Often when I’m traveling, I forget after a few days that where I am and what I’m doing is not my normal life. I had that sensation several times this week. While I knew that where I was and what I was experiencing – meandering the streets of Midtown Manhattan, going through security at United Nations Headquarters, staying up late talking and reflecting with a group of strong, inspiring people of faith – would come to an end and I would soon be back in Chicago, I did not put much energy into thinking about what going home would feel like, whether returning to business as usual would change or remain the same.
Now that I am home and starting to rest-up from the whirlwind of a week at the 59th Commission on the Status of Women, there are several ways in which I think about returning to business as usual Monday morning. Namely, that I won’t.
A bible verse which I’ve held close for many years, and which was prominent in our reflections as a cohort during the CSW week is Micah 6:8 –
He has told you, O mortal, what is good;
and what does the Lord require of you
but to do justice, and to love kindness,
and to walk humbly with your God?
I like this verse because it so simply crystallizes the Christian vocation. As we live among God’s children we are called to do justice, to love kindness, and to walk humbly. No matter what career or jobs we hold throughout our lives, our Christian vocation can be lived out by bringing the spirit and mandate of these verses into our daily interactions and decisions.
This year, I am a member of the Lutheran Volunteer Corps, placed with ELCA World Hunger. In addition to serving full time with the ELCA World Hunger team, I also live in intentional community with four other volunteers and participate in LVC programming such as community and spirituality nights, and retreats. At our January retreat in Milwaukee, Pastor Steve Jerbi of All Peoples Church closed our day together with a brief bible study on this verse. Pastor Steve took us back a bit in Micah chapter six in order to impress upon us the context of this verse, something I’d never really considered. This verse is not simply expressing how we are to be in the world, but it is giving us a new way to be in the world; burnt offerings and sacrifices will no longer do – God wants no more business as usual.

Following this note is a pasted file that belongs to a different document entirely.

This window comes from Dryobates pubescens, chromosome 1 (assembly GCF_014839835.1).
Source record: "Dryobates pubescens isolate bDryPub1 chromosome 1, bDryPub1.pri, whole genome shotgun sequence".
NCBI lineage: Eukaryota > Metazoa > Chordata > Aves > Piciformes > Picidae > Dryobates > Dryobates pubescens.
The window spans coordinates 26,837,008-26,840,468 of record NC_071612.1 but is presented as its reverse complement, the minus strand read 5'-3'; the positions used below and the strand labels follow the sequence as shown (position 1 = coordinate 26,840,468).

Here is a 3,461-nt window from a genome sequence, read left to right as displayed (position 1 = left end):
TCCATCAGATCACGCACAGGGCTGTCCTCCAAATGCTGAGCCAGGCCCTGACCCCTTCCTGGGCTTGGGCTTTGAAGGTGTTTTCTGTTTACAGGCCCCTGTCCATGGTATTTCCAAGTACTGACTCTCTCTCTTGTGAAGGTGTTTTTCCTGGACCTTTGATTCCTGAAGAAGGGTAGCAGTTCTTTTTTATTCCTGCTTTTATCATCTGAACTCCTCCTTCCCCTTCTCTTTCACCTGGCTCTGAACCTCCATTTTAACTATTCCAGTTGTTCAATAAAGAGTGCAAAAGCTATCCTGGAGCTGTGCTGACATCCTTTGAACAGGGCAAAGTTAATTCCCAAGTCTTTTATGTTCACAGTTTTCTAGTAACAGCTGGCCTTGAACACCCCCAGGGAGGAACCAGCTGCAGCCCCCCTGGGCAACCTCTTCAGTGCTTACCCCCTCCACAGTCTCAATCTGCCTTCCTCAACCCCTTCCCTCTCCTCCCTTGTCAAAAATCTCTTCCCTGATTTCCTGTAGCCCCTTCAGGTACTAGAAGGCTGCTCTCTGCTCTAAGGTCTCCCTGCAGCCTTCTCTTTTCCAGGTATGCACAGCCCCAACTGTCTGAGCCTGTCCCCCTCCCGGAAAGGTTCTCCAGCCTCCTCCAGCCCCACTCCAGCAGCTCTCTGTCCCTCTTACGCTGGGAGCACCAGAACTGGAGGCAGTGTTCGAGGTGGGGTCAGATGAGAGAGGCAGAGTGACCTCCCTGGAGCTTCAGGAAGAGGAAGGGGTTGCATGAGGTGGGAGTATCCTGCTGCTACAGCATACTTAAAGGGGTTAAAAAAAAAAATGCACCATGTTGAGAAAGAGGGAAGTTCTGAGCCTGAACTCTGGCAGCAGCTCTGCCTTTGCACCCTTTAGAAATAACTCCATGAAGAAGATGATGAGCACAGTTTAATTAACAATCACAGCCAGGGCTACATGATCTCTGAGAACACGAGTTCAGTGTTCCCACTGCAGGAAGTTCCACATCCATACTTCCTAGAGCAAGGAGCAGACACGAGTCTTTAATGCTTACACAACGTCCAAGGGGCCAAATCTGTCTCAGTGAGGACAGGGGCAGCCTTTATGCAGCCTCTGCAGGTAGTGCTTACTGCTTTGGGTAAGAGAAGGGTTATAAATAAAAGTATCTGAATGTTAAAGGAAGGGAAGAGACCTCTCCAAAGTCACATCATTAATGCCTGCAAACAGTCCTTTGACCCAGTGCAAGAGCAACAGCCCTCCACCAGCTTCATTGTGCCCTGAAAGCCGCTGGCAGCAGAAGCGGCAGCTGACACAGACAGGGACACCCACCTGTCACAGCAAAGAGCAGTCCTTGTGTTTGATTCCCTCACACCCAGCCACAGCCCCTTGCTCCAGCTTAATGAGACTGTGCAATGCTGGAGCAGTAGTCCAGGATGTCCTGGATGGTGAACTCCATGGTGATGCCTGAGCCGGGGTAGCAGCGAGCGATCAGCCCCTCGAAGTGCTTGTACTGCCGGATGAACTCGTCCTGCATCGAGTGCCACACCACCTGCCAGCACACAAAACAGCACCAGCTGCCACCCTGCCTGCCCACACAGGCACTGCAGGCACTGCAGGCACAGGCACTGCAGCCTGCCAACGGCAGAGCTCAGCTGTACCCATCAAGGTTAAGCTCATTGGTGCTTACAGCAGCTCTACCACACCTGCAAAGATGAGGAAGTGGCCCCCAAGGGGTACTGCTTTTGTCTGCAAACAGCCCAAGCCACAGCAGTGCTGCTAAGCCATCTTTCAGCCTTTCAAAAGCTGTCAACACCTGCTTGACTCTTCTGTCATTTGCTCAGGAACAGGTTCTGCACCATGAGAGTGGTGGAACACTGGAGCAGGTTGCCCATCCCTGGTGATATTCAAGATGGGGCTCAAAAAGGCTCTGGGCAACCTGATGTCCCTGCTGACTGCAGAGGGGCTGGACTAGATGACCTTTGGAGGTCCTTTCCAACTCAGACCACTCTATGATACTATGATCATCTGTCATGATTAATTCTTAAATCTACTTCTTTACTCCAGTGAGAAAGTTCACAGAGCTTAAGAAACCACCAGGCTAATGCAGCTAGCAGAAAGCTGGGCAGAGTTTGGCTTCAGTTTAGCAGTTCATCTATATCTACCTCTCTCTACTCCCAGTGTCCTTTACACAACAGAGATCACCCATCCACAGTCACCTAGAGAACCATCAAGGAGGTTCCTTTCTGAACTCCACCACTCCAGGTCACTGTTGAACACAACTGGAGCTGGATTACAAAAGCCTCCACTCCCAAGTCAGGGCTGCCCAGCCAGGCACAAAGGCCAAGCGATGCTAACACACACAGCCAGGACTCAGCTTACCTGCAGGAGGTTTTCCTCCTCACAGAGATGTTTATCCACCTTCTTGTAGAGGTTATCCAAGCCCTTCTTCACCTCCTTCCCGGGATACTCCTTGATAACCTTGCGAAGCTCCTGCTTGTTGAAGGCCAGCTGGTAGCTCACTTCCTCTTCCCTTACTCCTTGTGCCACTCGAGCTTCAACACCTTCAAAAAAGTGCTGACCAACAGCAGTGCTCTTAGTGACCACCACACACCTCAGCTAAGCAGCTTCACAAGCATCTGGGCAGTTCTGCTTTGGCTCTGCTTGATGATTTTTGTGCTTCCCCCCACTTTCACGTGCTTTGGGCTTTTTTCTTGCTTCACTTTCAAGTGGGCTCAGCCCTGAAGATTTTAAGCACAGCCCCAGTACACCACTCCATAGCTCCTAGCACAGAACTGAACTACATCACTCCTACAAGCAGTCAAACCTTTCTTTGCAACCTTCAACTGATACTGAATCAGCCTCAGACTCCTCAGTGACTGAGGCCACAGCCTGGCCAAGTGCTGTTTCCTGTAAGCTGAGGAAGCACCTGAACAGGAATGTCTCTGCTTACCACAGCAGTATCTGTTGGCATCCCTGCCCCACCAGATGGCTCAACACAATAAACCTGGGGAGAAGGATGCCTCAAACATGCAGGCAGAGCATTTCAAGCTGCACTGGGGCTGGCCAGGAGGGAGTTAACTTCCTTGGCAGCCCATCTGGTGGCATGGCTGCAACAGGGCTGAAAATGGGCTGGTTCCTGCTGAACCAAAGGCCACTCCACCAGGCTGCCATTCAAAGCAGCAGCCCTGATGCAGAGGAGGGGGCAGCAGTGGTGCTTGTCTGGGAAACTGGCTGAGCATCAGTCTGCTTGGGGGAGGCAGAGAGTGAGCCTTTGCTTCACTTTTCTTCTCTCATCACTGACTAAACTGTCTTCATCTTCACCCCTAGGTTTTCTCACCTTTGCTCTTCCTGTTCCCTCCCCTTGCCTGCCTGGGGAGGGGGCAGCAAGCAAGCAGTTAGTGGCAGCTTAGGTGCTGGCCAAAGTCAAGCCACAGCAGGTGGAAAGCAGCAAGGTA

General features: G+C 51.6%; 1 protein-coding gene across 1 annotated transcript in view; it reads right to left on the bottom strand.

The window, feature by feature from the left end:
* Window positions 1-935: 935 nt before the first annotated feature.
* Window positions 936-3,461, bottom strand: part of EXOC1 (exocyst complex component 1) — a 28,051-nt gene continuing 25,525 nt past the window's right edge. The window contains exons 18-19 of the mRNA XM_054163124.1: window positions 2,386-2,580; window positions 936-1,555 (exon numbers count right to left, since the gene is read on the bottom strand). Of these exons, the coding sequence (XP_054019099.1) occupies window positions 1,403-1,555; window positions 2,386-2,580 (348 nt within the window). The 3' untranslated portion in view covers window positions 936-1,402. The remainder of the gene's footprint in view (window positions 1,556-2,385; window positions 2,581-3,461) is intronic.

On Thursday, during our side event hosted by the Lutheran World Federation and the World Council of Churches, Nobel Peace Laureate Leymah Gbowee surprised us by dropping in and saying a few words. One of the observations she made about how the faith community’s engagement with justice work really stuck with me. She said that when it comes to working for justice the church cannot be shy because Jesus was never shy; Jesus was a radical. If we are to live Christ-like, justice-seeking lives, we must constantly reject business as usual.
How will I be radical now that I am back to my normal life? I’m still working that part out. However, one of the ways I found myself most frequently interacting with the wealth of information and knowledge washing over me during the CSW was by questioning what I was hearing, observing, and thinking. And so I will continue to question – both how I will be radical, but also question as a way of being radical. I believe that questioning is part of faith. As a person of faith, I question what I’ve been taught in order to further discern how God shows up in my life and what role I am called to in the world. While I’m still working on discerning my overall calling as well as my place in the work toward gender justice, I know that one role I will strive to continue is questioning stereotypes and biases I’ve inherited. Because business as usual didn’t cut it for Jesus, and it won’t cut it for me anymore either.
– Gina Tonn